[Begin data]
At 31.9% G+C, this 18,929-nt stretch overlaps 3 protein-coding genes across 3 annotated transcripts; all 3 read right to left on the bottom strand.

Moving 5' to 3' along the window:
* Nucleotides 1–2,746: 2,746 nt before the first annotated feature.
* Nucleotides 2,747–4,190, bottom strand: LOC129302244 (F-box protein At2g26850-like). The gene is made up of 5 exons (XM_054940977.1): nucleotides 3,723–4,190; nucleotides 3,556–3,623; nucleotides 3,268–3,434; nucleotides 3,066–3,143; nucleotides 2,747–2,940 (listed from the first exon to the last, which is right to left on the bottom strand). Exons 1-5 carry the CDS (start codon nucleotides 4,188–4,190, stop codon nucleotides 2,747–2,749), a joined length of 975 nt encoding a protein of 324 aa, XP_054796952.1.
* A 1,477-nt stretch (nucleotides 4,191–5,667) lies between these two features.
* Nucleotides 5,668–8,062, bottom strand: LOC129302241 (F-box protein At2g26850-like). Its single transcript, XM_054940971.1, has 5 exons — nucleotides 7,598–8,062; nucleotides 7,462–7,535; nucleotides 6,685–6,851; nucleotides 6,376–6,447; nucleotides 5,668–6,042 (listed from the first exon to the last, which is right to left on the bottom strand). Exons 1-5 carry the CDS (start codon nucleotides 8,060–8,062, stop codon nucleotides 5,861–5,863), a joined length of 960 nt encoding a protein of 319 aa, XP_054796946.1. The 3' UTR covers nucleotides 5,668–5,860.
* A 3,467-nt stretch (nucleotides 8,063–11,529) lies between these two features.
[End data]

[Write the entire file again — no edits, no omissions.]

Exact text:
At 31.9% G+C, this 18,929-nt stretch overlaps 3 protein-coding genes across 3 annotated transcripts; all 3 read right to left on the bottom strand.

Moving 5' to 3' along the window:
* Nucleotides 1–2,746: 2,746 nt before the first annotated feature.
* Nucleotides 2,747–4,190, bottom strand: LOC129302244 (F-box protein At2g26850-like). The gene is made up of 5 exons (XM_054940977.1): nucleotides 3,723–4,190; nucleotides 3,556–3,623; nucleotides 3,268–3,434; nucleotides 3,066–3,143; nucleotides 2,747–2,940 (listed from the first exon to the last, which is right to left on the bottom strand). Exons 1-5 carry the CDS (start codon nucleotides 4,188–4,190, stop codon nucleotides 2,747–2,749), a joined length of 975 nt encoding a protein of 324 aa, XP_054796952.1.
* A 1,477-nt stretch (nucleotides 4,191–5,667) lies between these two features.
* Nucleotides 5,668–8,062, bottom strand: LOC129302241 (F-box protein At2g26850-like). Its single transcript, XM_054940971.1, has 5 exons — nucleotides 7,598–8,062; nucleotides 7,462–7,535; nucleotides 6,685–6,851; nucleotides 6,376–6,447; nucleotides 5,668–6,042 (listed from the first exon to the last, which is right to left on the bottom strand). Exons 1-5 carry the CDS (start codon nucleotides 8,060–8,062, stop codon nucleotides 5,861–5,863), a joined length of 960 nt encoding a protein of 319 aa, XP_054796946.1. The 3' UTR covers nucleotides 5,668–5,860.
* A 3,467-nt stretch (nucleotides 8,063–11,529) lies between these two features.